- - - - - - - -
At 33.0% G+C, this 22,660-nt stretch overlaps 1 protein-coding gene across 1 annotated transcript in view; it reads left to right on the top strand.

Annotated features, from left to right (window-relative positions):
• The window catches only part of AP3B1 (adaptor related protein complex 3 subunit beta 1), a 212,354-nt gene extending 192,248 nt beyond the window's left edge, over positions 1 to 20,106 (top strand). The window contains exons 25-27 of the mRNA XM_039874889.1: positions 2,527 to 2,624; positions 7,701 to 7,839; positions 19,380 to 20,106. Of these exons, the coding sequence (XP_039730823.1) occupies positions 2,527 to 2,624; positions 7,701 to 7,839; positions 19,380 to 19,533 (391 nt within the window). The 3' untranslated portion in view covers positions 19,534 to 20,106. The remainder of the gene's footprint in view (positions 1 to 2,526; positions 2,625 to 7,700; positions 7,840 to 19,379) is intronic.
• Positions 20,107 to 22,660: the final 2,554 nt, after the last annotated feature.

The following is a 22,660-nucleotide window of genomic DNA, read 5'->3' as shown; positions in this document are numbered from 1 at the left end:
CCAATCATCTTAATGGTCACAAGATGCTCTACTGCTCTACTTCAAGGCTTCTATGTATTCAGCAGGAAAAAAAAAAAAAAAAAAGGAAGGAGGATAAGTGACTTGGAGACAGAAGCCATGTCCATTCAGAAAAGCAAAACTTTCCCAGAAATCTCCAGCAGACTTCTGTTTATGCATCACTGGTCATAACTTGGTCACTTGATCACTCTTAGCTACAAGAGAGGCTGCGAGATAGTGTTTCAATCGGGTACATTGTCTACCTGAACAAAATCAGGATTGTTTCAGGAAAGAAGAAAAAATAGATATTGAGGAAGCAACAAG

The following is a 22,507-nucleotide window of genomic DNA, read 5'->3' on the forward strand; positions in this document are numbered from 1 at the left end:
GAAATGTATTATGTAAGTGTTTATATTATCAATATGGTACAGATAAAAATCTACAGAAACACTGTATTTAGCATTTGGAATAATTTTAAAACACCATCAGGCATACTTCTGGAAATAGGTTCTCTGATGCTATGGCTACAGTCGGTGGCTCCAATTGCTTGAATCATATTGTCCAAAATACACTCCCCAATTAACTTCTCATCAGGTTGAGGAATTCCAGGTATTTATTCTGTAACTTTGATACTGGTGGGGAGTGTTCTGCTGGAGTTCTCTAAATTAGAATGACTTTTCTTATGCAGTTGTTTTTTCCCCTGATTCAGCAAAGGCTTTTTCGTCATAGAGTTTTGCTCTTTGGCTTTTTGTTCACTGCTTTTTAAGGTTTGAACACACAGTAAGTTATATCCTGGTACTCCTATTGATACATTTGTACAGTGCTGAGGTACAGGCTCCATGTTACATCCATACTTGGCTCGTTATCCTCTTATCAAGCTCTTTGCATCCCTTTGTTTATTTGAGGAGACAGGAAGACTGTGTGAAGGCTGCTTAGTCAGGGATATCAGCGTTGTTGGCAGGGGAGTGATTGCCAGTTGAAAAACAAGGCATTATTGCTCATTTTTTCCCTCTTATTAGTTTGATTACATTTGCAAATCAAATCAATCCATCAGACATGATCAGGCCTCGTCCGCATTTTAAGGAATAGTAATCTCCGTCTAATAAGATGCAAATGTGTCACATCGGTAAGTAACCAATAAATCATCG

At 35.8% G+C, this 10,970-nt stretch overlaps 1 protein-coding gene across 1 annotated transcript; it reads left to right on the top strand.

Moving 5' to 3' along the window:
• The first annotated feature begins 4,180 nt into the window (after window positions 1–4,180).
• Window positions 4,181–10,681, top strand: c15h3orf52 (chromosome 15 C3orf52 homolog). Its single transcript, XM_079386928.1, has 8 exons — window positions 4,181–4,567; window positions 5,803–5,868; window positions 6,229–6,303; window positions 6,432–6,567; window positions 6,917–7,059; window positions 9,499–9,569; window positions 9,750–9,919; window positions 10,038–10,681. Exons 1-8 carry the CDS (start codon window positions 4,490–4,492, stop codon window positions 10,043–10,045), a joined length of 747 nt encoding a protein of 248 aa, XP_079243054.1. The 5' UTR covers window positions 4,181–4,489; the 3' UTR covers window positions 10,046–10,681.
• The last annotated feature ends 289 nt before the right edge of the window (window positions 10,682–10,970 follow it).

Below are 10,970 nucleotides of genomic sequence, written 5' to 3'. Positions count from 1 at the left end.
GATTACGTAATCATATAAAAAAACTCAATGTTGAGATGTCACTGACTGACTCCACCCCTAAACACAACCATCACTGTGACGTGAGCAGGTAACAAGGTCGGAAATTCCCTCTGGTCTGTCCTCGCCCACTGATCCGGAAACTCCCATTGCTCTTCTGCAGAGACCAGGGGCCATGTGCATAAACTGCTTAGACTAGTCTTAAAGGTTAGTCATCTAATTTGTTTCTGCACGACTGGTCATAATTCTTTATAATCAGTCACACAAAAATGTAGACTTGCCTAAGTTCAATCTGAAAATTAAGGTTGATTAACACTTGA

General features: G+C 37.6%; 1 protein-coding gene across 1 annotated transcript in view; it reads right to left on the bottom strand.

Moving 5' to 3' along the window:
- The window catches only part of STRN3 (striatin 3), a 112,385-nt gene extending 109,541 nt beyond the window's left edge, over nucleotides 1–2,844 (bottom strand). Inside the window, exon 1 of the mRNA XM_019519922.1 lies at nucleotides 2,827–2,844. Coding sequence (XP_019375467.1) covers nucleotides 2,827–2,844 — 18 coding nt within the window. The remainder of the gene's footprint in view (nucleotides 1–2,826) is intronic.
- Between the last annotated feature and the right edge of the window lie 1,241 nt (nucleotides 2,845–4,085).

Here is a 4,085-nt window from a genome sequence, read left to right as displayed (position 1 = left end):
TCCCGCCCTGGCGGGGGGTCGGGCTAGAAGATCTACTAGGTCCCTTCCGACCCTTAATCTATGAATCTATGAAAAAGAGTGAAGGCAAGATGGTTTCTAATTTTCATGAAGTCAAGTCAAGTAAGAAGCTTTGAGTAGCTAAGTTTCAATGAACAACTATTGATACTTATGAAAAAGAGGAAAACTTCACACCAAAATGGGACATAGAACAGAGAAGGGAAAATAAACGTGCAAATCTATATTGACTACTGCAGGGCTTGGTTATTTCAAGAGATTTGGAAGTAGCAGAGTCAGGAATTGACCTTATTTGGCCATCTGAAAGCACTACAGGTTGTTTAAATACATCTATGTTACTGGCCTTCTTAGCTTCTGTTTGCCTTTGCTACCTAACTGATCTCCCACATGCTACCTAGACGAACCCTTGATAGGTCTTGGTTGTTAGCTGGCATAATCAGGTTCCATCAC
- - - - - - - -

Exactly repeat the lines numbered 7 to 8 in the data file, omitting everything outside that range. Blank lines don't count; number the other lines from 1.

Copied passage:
The following is a 22,507-nucleotide window of genomic DNA, read 5'->3' on the forward strand; positions in this document are numbered from 1 at the left end:
GAAATGTATTATGTAAGTGTTTATATTATCAATATGGTACAGATAAAAATCTACAGAAACACTGTATTTAGCATTTGGAATAATTTTAAAACACCATCAGGCATACTTCTGGAAATAGGTTCTCTGATGCTATGGCTACAGTCGGTGGCTCCAATTGCTTGAATCATATTGTCCAAAATACACTCCCCAATTAACTTCTCATCAGGTTGAGGAATTCCAGGTATTTATTCTGTAACTTTGATACTGGTGGGGAGTGTTCTGCTGGAGTTCTCTAAATTAGAATGACTTTTCTTATGCAGTTGTTTTTTCCCCTGATTCAGCAAAGGCTTTTTCGTCATAGAGTTTTGCTCTTTGGCTTTTTGTTCACTGCTTTTTAAGGTTTGAACACACAGTAAGTTATATCCTGGTACTCCTATTGATACATTTGTACAGTGCTGAGGTACAGGCTCCATGTTACATCCATACTTGGCTCGTTATCCTCTTATCAAGCTCTTTGCATCCCTTTGTTTATTTGAGGAGACAGGAAGACTGTGTGAAGGCTGCTTAGTCAGGGATATCAGCGTTGTTGGCAGGGGAGTGATTGCCAGTTGAAAAACAAGGCATTATTGCTCATTTTTTCCCTCTTATTAGTTTGATTACATTTGCAAATCAAATCAATCCATCAGACATGATCAGGCCTCGTCCGCATTTTAAGGAATAGTAATCTCCGTCTAATAAGATGCAAATGTGTCACATCGGTAAGTAACCAATAAATCATCG